7. Accept help. This one is also hard. It requires rejecting our society's notion that independence is the ideal trait. That to be able to do everything on your own is strength, or that these are your kids so you need to handle them. The reality is that we can't do this alone and we aren't meant to. Traditionally we lived in communal settings with generations of support- mothers, grandmothers, aunts, and friends all there to lend support. It literally took the village to raise children. So when someone offers to help [especially in those fresh postpartum weeks], say yes. It's okay if they don't put the dishes away exactly how you do or if the kids get more screen time than usual while being watched by someone else. We all need help in this parenting gig, so accept it however it comes. And if no one is offering, then ask. People generally want to help, they just often don't know how. We can create our own community, if we let others into our space. Being independent isn't always the greatest strength; sometimes having the courage to be vulnerable and accept that we can't do it all is the harder task.

8. Expect & embrace radical transformation. "The moment a child is born, the mother is also born. She never existed before. The woman existed, but the mother, never. A mother is something absolutely new."[Bhagwan Shree Rajneesh] The person looking back at you in the mirror might feel so foreign and that's normal. But don't be afraid to get to know her. There may be a part of you that mourns the person you used to be. At times it feels like you'll never get back to that person, and the truth is you won't. You can't. Your body will never be the same....but neither will your heart. In the realm of personal improvement and adult development I've often heard the phrase "Include and transcend". Like a set of Russian nesting dolls, your pre-parenthood self is still there but is more like a stepping stone to something exciting and different. Your old interests are still there but don't be surprised to discover some new and unexpected passions as well. Becoming a parent can be a catalyst for so much radical self discovery, if you allow it. Motherhood prompted me to reevaluate my priorities and my direction in life, to heal my old hurts, solidify my core beliefs, to critique and seek to improve upon my own upbringing. And it is still creating change in me. Who you were before is a necessary, integral of who you are now. It's important to honor the way these previous experiences--both positive and negative--have shaped you, include the lessons you've learned from them, and then use that knowledge to transcend your previous beliefs and limitations. While at times it's been hard to get outside my comfort zone, it's like making a new friend: with myself.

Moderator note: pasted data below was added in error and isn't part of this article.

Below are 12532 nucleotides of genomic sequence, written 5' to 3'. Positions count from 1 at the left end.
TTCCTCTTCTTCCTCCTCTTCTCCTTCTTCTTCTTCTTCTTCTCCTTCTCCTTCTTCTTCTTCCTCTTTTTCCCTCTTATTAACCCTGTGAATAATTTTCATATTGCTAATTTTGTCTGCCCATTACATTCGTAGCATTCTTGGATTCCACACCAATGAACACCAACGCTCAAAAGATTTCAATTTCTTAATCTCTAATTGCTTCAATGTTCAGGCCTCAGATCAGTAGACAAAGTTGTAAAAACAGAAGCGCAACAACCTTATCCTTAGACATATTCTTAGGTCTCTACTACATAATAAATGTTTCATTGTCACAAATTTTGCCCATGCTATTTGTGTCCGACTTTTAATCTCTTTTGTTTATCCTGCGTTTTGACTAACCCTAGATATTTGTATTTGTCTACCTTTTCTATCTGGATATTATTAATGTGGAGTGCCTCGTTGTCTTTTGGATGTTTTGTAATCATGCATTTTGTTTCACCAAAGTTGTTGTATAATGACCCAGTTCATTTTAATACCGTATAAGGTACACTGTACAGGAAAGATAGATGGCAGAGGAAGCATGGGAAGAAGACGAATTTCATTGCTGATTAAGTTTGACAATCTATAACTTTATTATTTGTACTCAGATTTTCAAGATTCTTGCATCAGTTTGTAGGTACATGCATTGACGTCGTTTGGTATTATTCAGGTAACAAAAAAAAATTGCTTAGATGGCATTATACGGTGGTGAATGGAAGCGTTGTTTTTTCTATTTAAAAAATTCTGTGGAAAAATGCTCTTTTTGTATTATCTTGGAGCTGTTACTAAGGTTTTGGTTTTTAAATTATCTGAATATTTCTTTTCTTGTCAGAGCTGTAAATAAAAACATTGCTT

Being a mother has become such a huge part of my identity and though it's not perfect, I can't imagine my life any different. As we went off to bed our first night home from the hospital with Masi, I peeked in our small apartment living room and there was already diapers and toys on the floor (he was only 3 days old so he didn't play with toys yet but?) And I sighed exhausted, thinking, "oh my gosh what have I gotten myself into?" From then to now I've learned and grown just as much as my children. And so it makes me excited to think where we'll be in four more years. I've got this mama, and so do you. Because we are all in it together.

Pictures as always by the lovely Christie from CJae Studios. I'm using photos from our shoot Summer 2019 right before Blake was deployed (hence why I'm still pregnant with Baby Alema). She has been with us through all of our family milestones here in Oklahoma and we love her so much!

www.cjaestudios.com/about


96 views0 comments

Recent Posts

See All